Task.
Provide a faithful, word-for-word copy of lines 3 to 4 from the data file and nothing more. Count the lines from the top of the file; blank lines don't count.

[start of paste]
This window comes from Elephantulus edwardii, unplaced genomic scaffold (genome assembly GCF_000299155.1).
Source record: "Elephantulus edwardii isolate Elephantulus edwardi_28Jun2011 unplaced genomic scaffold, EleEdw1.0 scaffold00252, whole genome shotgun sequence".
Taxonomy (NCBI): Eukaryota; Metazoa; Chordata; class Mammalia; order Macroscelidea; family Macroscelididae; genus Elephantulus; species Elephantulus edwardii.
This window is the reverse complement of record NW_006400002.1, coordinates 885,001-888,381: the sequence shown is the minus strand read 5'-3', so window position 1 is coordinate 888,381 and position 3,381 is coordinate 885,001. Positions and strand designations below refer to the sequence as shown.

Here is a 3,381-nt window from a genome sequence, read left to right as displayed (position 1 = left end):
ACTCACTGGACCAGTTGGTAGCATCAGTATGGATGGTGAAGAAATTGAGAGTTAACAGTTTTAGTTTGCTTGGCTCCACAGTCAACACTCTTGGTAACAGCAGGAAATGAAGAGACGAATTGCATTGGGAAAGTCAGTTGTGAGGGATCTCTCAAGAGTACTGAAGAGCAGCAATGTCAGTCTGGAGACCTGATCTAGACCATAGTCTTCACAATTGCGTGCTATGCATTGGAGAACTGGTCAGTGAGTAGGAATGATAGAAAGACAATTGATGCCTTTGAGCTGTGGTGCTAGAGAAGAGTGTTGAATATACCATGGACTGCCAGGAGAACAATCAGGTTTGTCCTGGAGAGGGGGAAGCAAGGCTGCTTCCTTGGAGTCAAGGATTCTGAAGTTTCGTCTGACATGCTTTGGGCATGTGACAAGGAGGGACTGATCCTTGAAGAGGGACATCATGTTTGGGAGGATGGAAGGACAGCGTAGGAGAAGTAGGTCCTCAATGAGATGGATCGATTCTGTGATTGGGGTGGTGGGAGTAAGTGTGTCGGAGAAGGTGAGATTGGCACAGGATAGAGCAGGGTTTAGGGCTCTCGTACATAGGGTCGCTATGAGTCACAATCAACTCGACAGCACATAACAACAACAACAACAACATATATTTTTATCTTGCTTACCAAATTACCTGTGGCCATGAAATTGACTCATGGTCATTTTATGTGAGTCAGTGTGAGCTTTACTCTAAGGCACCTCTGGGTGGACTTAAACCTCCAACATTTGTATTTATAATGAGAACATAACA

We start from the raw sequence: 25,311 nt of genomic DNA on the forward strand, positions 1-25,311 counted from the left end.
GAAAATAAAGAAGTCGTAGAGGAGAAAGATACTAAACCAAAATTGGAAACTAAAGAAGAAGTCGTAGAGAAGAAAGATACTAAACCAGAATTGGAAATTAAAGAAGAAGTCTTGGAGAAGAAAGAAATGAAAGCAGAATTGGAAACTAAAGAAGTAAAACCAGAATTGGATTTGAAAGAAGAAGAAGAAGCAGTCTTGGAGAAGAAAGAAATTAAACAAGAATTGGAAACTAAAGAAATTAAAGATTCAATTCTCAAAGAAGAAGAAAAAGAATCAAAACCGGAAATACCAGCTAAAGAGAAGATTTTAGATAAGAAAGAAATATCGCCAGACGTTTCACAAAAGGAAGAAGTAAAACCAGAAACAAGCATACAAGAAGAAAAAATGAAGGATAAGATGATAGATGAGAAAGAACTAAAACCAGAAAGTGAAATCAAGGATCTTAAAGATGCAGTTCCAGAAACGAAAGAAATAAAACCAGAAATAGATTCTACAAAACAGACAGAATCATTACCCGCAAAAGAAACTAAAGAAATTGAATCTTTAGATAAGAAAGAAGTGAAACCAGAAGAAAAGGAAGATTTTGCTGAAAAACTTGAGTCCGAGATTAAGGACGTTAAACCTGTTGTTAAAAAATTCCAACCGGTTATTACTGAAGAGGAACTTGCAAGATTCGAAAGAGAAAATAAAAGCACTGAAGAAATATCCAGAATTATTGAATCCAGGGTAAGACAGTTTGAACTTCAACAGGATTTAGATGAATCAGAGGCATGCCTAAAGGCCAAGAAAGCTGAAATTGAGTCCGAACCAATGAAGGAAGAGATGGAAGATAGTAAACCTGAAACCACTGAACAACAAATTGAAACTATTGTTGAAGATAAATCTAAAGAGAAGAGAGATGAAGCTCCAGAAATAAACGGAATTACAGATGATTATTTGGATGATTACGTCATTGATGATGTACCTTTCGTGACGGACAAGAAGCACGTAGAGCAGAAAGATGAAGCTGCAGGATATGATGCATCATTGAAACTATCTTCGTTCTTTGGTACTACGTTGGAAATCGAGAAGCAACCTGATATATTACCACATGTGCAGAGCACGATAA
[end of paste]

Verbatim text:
Taxonomy (NCBI): Eukaryota; Metazoa; Chordata; class Mammalia; order Macroscelidea; family Macroscelididae; genus Elephantulus; species Elephantulus edwardii.
This window is the reverse complement of record NW_006400002.1, coordinates 885,001-888,381: the sequence shown is the minus strand read 5'-3', so window position 1 is coordinate 888,381 and position 3,381 is coordinate 885,001. Positions and strand designations below refer to the sequence as shown.